Blessed John Henry Newman’s sublime poem The Dream of Gerontius, set to music by Sir Edward Elgar, was performed in Worcester Cathedral
Blessed John Henry Newman’s sublime poem The Dream of Gerontius, set to music by Sir Edward Elgar, was performed in Worcester Cathedral at the opening concert of the Three Choirs Festival 2011, on Saturday August 6, writes Peter Jennings.
It was a truly memorable and emotional evening. The Dream was a particularly appropriate and enormously popular choice of music for the start of this world-renowned annual festival.
Thursday August 11 was the 121st anniversary of the death of Blessed John Henry Newman. The great English cardinal died in his room at the Birmingham Oratory in Edgbaston in 1890, aged 89.
Besides this, the first anniversary of Cardinal Newman’s beatification by Pope Benedict XVI, at Cofton Park, Birmingham on Sunday September 19 2010 is a few weeks away. The event will be celebrated in England and in Rome.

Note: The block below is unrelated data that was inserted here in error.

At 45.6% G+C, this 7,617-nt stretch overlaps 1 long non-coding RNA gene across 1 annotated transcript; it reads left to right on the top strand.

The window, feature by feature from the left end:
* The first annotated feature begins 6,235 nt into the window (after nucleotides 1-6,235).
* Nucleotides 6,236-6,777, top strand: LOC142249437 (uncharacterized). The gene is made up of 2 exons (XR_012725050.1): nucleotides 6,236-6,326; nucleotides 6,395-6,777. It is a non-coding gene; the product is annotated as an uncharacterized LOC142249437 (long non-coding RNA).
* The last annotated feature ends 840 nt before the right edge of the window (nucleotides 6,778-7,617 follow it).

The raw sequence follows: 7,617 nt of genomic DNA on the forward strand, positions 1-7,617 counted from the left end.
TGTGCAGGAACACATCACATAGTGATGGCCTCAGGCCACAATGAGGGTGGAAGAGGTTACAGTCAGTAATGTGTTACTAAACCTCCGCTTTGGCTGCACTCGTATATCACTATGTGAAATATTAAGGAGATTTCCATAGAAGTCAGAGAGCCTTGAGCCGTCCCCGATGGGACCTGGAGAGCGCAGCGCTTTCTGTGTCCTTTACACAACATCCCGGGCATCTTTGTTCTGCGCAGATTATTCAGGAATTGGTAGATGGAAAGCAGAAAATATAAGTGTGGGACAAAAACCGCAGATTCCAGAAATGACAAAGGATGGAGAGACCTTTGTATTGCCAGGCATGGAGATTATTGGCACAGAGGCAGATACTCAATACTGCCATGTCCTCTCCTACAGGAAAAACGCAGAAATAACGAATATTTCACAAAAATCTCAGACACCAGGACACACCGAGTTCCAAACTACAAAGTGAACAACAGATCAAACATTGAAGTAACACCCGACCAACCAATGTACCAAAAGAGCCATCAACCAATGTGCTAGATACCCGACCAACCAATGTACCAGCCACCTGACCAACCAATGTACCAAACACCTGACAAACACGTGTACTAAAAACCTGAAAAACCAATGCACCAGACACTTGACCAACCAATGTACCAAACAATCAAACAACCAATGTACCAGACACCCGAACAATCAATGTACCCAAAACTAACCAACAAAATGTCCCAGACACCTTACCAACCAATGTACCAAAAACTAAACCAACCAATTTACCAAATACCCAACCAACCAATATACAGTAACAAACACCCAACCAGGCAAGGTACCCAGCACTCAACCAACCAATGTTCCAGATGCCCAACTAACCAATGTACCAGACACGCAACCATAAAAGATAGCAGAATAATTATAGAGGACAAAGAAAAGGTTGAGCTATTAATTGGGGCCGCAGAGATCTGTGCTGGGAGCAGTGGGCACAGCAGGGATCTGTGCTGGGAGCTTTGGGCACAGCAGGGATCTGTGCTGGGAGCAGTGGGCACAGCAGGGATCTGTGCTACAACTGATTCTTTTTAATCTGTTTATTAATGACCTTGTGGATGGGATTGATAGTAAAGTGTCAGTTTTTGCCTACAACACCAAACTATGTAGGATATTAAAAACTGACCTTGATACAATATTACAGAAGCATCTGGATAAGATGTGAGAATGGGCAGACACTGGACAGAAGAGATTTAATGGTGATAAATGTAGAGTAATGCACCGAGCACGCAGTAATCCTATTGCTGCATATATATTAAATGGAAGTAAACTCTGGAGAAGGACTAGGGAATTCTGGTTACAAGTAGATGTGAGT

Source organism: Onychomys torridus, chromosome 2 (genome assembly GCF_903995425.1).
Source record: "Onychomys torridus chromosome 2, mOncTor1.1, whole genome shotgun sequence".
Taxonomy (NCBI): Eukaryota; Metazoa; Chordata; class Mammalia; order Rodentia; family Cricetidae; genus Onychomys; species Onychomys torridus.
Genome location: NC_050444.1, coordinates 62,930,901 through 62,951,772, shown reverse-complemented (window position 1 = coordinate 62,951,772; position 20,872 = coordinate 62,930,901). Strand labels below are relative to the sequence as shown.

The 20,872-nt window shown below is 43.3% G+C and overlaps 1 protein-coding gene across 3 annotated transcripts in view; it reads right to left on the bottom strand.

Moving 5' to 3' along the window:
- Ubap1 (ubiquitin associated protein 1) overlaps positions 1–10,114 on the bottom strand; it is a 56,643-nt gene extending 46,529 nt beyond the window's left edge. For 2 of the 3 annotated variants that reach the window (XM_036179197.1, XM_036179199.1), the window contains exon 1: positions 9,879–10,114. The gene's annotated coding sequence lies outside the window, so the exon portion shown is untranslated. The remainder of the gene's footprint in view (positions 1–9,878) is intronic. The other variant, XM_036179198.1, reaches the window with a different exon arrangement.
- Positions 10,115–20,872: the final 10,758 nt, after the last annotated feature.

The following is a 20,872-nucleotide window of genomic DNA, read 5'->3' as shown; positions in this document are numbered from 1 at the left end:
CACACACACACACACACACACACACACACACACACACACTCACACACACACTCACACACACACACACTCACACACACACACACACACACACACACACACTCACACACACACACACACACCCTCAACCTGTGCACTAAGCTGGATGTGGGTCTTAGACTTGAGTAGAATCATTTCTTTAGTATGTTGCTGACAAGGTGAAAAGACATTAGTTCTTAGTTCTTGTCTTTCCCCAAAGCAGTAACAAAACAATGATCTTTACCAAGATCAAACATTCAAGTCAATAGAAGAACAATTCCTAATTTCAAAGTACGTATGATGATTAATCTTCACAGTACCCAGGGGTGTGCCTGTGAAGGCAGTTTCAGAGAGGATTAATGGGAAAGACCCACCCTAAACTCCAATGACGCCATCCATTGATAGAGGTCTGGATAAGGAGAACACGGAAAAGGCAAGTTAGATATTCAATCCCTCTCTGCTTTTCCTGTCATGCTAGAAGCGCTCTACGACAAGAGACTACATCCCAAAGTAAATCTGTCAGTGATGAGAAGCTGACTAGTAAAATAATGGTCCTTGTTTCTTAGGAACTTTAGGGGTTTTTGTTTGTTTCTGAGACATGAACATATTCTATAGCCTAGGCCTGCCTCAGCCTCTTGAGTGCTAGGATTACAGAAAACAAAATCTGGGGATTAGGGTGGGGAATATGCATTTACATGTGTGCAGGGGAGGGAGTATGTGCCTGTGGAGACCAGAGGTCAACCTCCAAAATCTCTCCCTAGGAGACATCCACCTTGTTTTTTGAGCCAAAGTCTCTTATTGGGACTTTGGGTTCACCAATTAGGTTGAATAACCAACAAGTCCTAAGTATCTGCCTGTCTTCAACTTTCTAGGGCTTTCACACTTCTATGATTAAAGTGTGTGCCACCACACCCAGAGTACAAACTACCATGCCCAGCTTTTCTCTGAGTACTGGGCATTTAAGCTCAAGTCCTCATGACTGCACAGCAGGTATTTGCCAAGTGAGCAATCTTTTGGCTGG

The Dean of Worcester, the Very Rev Peter Atkinson, told the audience that he would say a short prayer as is the custom before concerts held in the Cathedral. In the quietness he said: “Praise to the Holiest in the height, And in the depth be praise!” This is the first line of Cardinal Newman’s most famous hymn.
Worcestershire-born Sir Edward Elgar received a copy of Blessed John Henry Newman’s poem as a wedding present when he married Alice Roberts on May 8 1889 at Brompton Oratory in London. Newman, a literary figure of great note, had written the poem during 1865.
The Committee of the Birmingham Triennial Music Festival of 1990 commissioned Edward Elgar to set part of Cardinal Newman’s poem to music for soloists, chorus and orchestra.
The first performance took place in Birmingham Town Hall on October 3 but it was a year later in Germany that the work received the international recognition and attention that it so richly deserved.
Sir Edward Elgar was assistant organist to his father William Elgar, who held the post of organist at St George’s Catholic Church in Worcester from 1846 to 1885, and succeeded him for four years, from 1885 to 1889.